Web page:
Where to find Crappie When They’re Not on the...

Where to find Crappie When They’re Not on the...

Comments Off on Where to find Crappie When They’re Not on the Banks Day 3: Why Fish Tall Timber for Crappie Adaptive Fishing, Crappie Fishing, Fishing Advice, How-To, John's Books

Where to find Crappie When They’re Not on the Banks Day 3: Why Fish Tall Timber for Crappie

Show This to Your Friends:

Editor’s Note: During the end of March across much of the South, the weather and water will begin to heat-up. The crappie will move into the shallows near the bank to spawn. But, as often occurs at that time of year, one day when a friend of mine and I planned to fish for crappie, a late-winter cold front hit the lake. The crappie and the anglers who usually tried to catch them vanished, except for a few diehard fishermen who wouldn’t believe that spawning crappie would be affected by a severe weather change.

Once a reservoir is flooded, besides roadbeds and bridges, many times there will be standing timber left in the lake. This standing timber may be on the edges of creek and river channels. When this situation occurs, the crappie often will suspend in this timber – particularly during the hot and the cold weather. Actually crappie may be on or near this type of cover at almost any time of the year, because this is where baitfish will hold. Also, crappie have vertical features to relate to, and the standing trees provide a current break.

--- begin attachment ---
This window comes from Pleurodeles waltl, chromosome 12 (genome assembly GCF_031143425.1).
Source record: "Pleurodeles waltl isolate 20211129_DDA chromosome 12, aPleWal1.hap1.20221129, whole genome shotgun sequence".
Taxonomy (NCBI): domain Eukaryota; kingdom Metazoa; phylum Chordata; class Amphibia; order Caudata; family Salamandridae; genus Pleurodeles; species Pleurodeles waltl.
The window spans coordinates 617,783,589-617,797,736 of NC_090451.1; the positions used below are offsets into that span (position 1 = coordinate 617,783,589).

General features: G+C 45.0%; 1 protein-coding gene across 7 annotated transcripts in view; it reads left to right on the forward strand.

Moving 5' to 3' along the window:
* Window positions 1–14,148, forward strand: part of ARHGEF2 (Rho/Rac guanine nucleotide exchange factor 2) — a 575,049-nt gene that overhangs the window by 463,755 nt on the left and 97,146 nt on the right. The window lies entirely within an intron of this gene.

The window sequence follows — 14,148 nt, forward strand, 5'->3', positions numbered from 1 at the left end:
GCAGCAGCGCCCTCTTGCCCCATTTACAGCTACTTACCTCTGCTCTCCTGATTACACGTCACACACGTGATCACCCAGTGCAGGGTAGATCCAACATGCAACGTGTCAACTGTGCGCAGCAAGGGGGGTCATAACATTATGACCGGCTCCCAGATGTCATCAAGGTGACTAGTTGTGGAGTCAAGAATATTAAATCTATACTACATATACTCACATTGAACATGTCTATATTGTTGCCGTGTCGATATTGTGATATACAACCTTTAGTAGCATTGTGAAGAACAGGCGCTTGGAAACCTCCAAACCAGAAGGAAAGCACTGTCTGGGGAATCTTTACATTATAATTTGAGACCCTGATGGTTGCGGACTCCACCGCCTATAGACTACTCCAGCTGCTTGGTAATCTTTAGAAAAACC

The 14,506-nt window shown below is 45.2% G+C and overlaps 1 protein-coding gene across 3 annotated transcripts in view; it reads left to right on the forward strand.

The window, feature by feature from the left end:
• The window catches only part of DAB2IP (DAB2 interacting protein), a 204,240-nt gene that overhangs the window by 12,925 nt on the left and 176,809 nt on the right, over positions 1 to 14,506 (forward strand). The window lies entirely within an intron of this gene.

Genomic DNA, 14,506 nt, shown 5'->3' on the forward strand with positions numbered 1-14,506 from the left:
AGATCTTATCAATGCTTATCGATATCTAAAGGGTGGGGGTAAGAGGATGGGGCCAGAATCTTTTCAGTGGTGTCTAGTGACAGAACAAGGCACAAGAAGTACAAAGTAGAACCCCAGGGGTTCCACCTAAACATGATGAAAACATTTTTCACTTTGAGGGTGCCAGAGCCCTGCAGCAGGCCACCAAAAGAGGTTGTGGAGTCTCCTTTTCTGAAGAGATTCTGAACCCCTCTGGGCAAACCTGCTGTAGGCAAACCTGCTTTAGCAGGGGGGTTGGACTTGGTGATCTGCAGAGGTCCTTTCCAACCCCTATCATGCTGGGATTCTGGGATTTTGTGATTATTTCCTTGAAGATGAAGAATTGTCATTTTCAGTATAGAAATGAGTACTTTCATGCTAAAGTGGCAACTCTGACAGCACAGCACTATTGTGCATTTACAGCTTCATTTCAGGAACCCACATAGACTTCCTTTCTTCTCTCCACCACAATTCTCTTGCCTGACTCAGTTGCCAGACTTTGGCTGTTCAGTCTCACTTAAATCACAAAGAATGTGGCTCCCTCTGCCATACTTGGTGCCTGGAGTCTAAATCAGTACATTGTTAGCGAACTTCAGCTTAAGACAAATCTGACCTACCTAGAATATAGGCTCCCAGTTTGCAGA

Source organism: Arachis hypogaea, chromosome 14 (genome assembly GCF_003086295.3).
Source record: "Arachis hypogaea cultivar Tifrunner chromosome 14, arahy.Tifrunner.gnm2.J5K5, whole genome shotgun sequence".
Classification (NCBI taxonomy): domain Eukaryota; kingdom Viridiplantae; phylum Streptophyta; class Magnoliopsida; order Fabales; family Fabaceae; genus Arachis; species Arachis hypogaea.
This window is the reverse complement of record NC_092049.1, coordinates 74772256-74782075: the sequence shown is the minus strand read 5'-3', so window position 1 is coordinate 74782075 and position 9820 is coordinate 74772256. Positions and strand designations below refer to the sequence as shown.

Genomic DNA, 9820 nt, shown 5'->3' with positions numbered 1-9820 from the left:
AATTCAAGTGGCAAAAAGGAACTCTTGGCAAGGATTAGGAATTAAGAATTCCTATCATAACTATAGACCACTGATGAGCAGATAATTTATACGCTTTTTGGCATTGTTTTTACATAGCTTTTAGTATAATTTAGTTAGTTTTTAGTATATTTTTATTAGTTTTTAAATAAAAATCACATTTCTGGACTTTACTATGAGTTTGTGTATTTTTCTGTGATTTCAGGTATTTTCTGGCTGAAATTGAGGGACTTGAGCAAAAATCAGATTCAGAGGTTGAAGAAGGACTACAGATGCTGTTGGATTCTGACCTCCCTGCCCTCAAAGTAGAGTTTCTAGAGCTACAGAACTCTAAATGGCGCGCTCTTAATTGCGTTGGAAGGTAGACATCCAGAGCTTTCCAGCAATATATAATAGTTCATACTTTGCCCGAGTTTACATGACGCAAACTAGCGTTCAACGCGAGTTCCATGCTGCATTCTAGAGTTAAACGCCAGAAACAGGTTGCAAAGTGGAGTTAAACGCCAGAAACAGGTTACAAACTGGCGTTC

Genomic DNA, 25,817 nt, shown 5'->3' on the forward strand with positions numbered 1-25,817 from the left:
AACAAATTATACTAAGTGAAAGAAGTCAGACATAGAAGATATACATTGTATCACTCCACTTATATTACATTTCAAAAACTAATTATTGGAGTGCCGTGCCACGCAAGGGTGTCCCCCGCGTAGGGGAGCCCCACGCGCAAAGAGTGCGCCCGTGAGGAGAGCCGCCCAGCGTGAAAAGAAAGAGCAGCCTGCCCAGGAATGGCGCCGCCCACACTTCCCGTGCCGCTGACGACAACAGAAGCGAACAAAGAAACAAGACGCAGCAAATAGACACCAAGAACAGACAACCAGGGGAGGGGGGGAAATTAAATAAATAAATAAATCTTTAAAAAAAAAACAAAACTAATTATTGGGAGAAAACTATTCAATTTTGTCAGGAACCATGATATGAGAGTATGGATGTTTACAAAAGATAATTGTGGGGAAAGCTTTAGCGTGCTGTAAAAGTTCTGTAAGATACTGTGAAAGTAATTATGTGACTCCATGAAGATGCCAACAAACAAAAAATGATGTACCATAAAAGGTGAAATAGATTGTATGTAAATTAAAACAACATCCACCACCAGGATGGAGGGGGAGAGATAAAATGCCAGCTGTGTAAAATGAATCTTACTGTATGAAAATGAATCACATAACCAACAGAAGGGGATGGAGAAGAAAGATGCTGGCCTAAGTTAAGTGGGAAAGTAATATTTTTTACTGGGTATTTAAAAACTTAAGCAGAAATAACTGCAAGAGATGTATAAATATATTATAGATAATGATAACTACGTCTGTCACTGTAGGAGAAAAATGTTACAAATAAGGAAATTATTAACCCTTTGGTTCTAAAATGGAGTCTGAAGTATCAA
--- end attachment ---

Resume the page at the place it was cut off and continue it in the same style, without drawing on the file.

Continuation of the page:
When you find the crappie in the timber, knowing exactly water depth the fish are holding in is the critical key to catching them. Many times the crappie will be holding in 12-15 feet of water beside standing timber, with a bottom at 40-50 feet. Once more a depth finder becomes a critical key to locating crappie in deep water.

When you find the fish, lowering either minnows or jigs to the crappie at the precise depth the fish are holding is the difference in catching or not taking them. There are several ways to measure the length of line on either your rod or your pole, so that you have your bait at about the right depth to fish. If the crappie are holding in 12 feet of water, and you’re fishing with a 6-foot rod, lower your bait down to where it touches the end of the handle of your rod. Next, with your fingers, pinch the end of the line at the tip of the rod. Now pull the line from the tip of the rod to the butt of the rod. You’ve measured exactly 12 feet. Pointing your rod, so that the tip nearly touches the water means your bait will be in the proper depth to take crappie. When the crappie are holding in treetops, finding the fish on the depth finder and keeping the bait at the right depth for the fish to see and eat is important to catching these deep-water crappie.

To learn more about crappie fishing, check out John E. Phillips’ book, “Crappie: The Year-Round River Fisherman’s Bible” at https://amzn.to/2mxWIt4 available in Kindle, print and for the Audible version at https://adbl.co/382m0SR.

Tomorrow: How to Catch Crappie at Their Deepest – Even in the Summer

Comments are closed.